Editor’s note: Three days after Sen. Robert F. Kennedy was assassinated in Los Angeles on June 6, 1968, Mike Royko, then writing for the Chicago Daily News, went to the movies.
Somewhere in the sky, at that moment, a jet plane was crossing this country with Sen. Robert Kennedy’s body as its cargo.
Down below, a thin young man in a T-shirt hurried through the afternoon crowd on Randolph Street. He took out his wallet as he walked.
He pushed three one-dollar bills at the cashier at the United Artists Theater. As she gave him his ticket and 80 cents change, he glanced at the ad posters.
“Strung up. Whipped. Tortured. McCord gave them ‘A minute to pray and a second to die.'”
He went in the middle aisle but it was crowded, so he went to the next aisle and slid into a seat. He sat low and put his legs up. The movie began and he got what he went there for. Blood, guns, death. Kicks.
There hadn’t been enough death, apparently, on his TV screen during the last 36 hours. And the terrible black headlines in the papers didn’t satisfy him.
None of it was enough for the biggest crowd at any Loop movie house Thursday — the same day Kennedy died, the day after he was shot in the head.
In the United Artists auditorium, shortly after noon on a work day, there were …. take a guess: 50? 100? 200?
There were at least 250 people there. Probably 300.
The manager said: “Something like this outdraws anything else downtown.”
“People like the violence. That’s the big thing today.”
Like most of today’s movies, the color is great, the camera work is imaginative. Technically, today’s B-movies make yesterday’s Academy Award winners look like homemade jobs.
But the technical excellence isn’t what draws those crowds.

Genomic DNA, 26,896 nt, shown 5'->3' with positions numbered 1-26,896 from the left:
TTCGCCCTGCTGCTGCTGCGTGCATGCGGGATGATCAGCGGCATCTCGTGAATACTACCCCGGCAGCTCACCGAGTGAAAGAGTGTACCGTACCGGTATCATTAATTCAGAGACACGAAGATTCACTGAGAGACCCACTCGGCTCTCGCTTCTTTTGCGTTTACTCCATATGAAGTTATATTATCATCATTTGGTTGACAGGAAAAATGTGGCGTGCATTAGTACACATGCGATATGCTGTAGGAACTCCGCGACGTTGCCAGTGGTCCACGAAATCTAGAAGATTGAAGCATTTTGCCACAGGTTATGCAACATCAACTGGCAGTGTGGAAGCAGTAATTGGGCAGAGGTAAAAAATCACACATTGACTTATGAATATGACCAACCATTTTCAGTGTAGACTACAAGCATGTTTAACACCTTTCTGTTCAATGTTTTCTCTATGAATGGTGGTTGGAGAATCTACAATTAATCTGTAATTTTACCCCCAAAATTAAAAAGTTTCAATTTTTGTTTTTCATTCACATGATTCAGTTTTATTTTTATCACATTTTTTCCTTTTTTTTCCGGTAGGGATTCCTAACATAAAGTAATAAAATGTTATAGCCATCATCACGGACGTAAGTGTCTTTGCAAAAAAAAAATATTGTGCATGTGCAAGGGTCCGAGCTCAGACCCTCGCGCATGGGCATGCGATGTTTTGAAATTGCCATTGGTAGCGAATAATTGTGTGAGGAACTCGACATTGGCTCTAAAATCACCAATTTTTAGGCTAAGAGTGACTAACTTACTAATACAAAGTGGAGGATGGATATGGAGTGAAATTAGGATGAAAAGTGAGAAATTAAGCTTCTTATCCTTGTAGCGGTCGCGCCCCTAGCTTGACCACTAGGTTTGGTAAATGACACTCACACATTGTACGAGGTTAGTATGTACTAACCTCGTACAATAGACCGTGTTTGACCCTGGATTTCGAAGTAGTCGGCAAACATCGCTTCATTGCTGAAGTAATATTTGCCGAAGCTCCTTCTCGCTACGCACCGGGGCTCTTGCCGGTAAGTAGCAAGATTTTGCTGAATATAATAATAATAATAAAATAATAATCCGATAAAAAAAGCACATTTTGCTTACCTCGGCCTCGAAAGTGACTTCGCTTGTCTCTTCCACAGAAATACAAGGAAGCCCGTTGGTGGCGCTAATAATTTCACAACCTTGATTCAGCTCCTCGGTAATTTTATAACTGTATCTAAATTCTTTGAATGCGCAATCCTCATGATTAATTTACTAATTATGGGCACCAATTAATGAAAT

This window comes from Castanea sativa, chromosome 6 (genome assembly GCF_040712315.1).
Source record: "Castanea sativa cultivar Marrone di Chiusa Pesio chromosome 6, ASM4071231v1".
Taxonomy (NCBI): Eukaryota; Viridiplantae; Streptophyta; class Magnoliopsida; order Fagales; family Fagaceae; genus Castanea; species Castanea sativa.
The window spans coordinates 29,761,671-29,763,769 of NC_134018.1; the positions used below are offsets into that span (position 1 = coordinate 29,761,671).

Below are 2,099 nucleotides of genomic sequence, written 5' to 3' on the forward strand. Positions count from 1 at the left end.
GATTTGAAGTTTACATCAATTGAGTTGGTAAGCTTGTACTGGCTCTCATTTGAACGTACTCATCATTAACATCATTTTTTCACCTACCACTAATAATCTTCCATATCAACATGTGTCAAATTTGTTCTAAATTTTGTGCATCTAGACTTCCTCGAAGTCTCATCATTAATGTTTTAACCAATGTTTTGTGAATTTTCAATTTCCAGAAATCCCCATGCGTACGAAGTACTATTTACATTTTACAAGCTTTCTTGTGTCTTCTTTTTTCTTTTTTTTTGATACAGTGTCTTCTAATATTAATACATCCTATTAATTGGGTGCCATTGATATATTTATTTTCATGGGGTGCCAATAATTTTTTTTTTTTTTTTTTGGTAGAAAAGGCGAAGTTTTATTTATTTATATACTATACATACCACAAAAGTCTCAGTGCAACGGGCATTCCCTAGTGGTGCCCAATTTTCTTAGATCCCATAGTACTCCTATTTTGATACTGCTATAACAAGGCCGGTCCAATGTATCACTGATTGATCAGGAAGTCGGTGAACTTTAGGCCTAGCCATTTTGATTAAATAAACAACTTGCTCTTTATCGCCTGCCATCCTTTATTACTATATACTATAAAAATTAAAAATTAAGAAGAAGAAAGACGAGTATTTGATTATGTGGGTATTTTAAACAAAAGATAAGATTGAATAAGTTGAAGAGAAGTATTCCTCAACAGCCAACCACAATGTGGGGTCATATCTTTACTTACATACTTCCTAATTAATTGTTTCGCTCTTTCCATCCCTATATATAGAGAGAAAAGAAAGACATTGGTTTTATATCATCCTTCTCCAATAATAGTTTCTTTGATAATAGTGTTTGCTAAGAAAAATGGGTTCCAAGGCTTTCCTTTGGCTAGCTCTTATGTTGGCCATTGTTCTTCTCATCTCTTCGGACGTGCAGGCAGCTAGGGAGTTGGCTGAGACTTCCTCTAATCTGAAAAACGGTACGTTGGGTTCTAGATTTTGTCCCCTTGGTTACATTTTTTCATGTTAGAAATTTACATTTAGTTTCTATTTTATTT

A few minutes after it began, the hero — a thief and a killer — shot his first man. In the head.
Then he made another man kneel and he put the gun to his head. He smiled and slowly squeezed the trigger. It took a long time and the victim registered terror. The audience laughed.
Get that: the audience laughed. You would have thought it was Abbott and Costello.
The gun clicked. The man gasped with relief that he was not going to have a bullet in his brain. The audience howled.
There was a bigger laugh a few minute later when two bad guys beat a priest’s face bloody with their fists. Then one showed him the contents of a bag — a human head. The priest screamed and ran hysterically to the altar. Laughter. They shot him.
One killer said: “It is bad luck to shoot a priest.” Belly laughs.
During the final mass-bloodbath scene, the laughs ran together from one death to another.
A wounded man fell into a fire. Funny. Another lost his gun and the hero kept shooting his feet until he fell backward off a cliff and screamed all the way to the bottom. The laughter drowned out his scream.
After almost two hours, it ended. They came out, swaggering a bit, smiling, gorged with vicarious kicks.
They are easy to describe. They look like the next 300 men you’ll see on the city’s streets. Black and white, most in casual clothing, some in summer suits. They looked like ordinary American men.
And as they left, others like them were coming in, filling the seats.
It began again. The man knelt and trembled at the thought of a bullet crashing into his brain. And the audience laughed. The priest screamed. The audience laughed.
Outside, people were asking what is wrong with this country, why it kills the way it does. The world was asking if the United States is that sick and corrupt.
Inside the United Artists, and in theaters across the country, guns were barking, blood was flowing — and people were laughing.
They laughed and laughed. And by then the plane had landed. Now, his family would bury him.
Send letters to: firstname.lastname@example.org.